Move will save foreign currency
National Bank of Ethiopia (NBE), the supervisory body for financial institutions, will now allow Ethiopians to form reinsurance companies. The directive, based on the insurance business proclamation no. 746/2012 article 5(8) and 58(2) will take effect as of May 1, 2014. The reinsurance company establishment directive no. SRB/1/2014 states that the paid up capital of the reinsurer must be a half billion birr and a single shareholder can’t own more than 5 percent of share, which is similar to other rules governing financial institutions.
The 2012 proclamation article 5(8) states that the National Bank may grant a license to a reinsurer. According to the NBE directive, the establishment of national reinsurance companies promotes financial resource mobilization and reduces costs related to reinsurance across borders.
It also states that national reinsurance companies enhance underwriting capacity and solvency of direct insurers by promoting technical support and cover against accumulated and catastrophic losses, and the existence of national reinsurance companies simplifies treaty negotiations, settlement of claims and payment of ceded premiums in domestic currency within the shortest possible time.
According to officials, NBE will begin receiving the applications of interested people concerned with forming reinsurance companies based on the new edict.
The rule states, the reinsurance company must be established as a share company stipulated in the commercial code of Ethiopia and can offer non-life and life reinsurance.
Temesgen Zeleke, Director of the Insurance Supervision Directorate of the NBE, said that shareholdings of anyone, except the federal government of Ethiopia or public enterprises fully owned by the federal government of Ethiopia, in a reinsurer shall not exceed 5 percent of the total subscribed capital either on his/her own or jointly with a spouse or persons who are below the age of 18 and related to him/her by blood.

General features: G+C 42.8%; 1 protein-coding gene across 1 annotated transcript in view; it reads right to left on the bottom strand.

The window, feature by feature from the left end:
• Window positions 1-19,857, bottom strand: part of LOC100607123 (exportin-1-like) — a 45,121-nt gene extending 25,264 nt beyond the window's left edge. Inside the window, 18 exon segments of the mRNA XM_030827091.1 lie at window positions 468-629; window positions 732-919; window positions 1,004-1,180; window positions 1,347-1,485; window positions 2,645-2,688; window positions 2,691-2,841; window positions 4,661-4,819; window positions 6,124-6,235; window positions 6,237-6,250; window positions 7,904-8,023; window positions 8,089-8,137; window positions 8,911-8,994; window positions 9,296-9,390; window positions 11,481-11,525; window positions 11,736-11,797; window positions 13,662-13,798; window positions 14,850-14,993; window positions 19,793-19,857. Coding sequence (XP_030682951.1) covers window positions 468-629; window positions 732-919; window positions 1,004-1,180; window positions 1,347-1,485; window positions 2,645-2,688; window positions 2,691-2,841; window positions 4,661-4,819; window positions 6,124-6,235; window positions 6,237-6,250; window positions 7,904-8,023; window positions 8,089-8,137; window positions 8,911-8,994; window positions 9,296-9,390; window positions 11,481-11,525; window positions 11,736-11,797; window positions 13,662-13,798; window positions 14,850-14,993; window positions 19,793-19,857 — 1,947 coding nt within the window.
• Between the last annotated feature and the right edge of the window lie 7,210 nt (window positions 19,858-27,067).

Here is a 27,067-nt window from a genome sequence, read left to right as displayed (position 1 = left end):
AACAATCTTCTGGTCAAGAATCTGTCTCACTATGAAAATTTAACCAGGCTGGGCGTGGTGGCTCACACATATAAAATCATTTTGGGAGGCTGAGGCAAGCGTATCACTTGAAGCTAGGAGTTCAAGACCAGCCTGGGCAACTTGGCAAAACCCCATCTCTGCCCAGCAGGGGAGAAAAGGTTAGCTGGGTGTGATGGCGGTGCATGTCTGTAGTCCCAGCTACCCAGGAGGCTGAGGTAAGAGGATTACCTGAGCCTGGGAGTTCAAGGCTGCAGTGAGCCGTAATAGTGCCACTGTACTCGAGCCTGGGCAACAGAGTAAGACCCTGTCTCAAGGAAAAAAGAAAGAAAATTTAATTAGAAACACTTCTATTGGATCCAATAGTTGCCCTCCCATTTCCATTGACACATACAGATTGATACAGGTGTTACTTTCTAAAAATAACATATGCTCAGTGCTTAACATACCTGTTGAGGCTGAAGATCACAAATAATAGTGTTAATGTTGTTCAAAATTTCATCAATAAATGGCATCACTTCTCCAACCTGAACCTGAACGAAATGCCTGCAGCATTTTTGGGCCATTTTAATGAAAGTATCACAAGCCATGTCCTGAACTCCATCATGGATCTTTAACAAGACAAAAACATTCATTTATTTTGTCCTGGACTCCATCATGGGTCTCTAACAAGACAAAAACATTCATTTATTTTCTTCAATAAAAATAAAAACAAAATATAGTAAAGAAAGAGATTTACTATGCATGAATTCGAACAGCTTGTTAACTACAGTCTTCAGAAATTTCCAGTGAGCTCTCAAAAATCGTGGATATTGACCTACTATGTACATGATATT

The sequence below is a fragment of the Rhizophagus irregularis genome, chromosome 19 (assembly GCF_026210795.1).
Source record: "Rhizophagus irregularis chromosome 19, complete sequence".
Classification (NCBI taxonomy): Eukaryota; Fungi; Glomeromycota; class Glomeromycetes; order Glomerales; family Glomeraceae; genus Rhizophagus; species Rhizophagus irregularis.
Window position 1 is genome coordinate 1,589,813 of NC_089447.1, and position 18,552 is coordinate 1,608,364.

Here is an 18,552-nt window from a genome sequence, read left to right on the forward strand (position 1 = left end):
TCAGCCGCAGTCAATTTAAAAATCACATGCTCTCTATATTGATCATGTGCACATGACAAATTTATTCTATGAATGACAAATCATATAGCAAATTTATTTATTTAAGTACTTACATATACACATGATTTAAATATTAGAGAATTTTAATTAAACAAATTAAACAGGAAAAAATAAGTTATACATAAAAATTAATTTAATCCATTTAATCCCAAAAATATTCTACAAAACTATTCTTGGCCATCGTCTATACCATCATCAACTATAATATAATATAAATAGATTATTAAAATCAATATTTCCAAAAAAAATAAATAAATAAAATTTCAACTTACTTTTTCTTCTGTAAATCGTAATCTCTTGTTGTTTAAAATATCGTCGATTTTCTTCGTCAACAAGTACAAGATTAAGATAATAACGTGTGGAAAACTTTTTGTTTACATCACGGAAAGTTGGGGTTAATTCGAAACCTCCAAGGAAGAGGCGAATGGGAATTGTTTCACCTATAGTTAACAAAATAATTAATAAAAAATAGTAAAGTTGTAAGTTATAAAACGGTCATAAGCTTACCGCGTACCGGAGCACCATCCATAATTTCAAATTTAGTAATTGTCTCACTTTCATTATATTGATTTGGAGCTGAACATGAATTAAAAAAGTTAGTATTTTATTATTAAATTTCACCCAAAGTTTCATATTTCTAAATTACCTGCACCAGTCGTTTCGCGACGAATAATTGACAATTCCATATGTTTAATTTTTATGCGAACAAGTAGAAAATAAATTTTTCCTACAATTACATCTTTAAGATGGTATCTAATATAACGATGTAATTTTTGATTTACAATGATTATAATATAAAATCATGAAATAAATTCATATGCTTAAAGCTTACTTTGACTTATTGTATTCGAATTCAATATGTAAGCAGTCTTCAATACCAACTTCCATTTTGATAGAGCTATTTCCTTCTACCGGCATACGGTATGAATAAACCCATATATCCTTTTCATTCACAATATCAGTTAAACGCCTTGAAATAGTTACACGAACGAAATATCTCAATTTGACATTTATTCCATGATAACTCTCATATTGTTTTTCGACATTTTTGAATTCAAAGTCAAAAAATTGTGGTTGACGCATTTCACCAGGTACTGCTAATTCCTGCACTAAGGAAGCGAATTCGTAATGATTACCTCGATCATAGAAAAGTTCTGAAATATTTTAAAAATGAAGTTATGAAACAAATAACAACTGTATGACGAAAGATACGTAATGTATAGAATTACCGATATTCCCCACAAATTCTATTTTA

Ethiopian insurance firms have been using foreign reinsurance firms for their guarantees (insurance of insurance), but on several occasion the local private insurance firms have asked the government to explore the possibility of establishing locally owned reinsurance firms in the country.
According to Temesgen, the current economic growth means insurance is expanding and a local reinsurer to support the industry is needed.
The establishment of a reinsurance company will expand the insurance firms’ underwriting capacity. “It will also contribute technical support,” the director said at a press conference on Thursday April 3.
The premium and compensation payment have been in hard currency, when reinsurance firms are established here it will be possible to use local money. This will contribute to reducing the shortage of foreign exchange. Temesgen said that the local reinsurance will minimize the dependency of Ethiopian insurance companies on foreign reinsurers.
The sector experts said that the country is losing a lot of foreign currency by buying policies from re-insurers, as some of the business cannot be done by local insurance companies alone. According to experts, the new directive will save the expenses that the insurance firms pay to foreign firms.
From the total premiums collected by Ethiopian insurance firms, on average 30 percent goes to the reinsurers and another 30 percent is paid back to the insurance companies through compensation.
The director said that NBE will explain more about the new rule in the future. The current order does not mention the obligation that local insurance firms have to use the local reinsurers. “Detailed directives that will clarify the prudential requirements will be issued,” he added. According to other countries’ experience some policy products are embedded in their own reinsurer firms as opposed to allowing foreign based companies.
He said that the local reinsurers shall sell risk policies to other insurers, based in other countries, but in the short term Ethiopian reinsurers need to accommodate the local market. Currently 15 insurance firms including the state owned Ethiopian Insurance Corporation are operating in the country.
This type of company buys high risk policies from other insurance companies to manage risk. The re-insurer promises to cover the potential losses of the primary insurance company. In this way the re-insurer acts as an insurance company for the primary insurance firm receiving premiums from it. The primary insurance firm collects its premiums from the policyholders. This transfers risk from the insurer to the re-insurer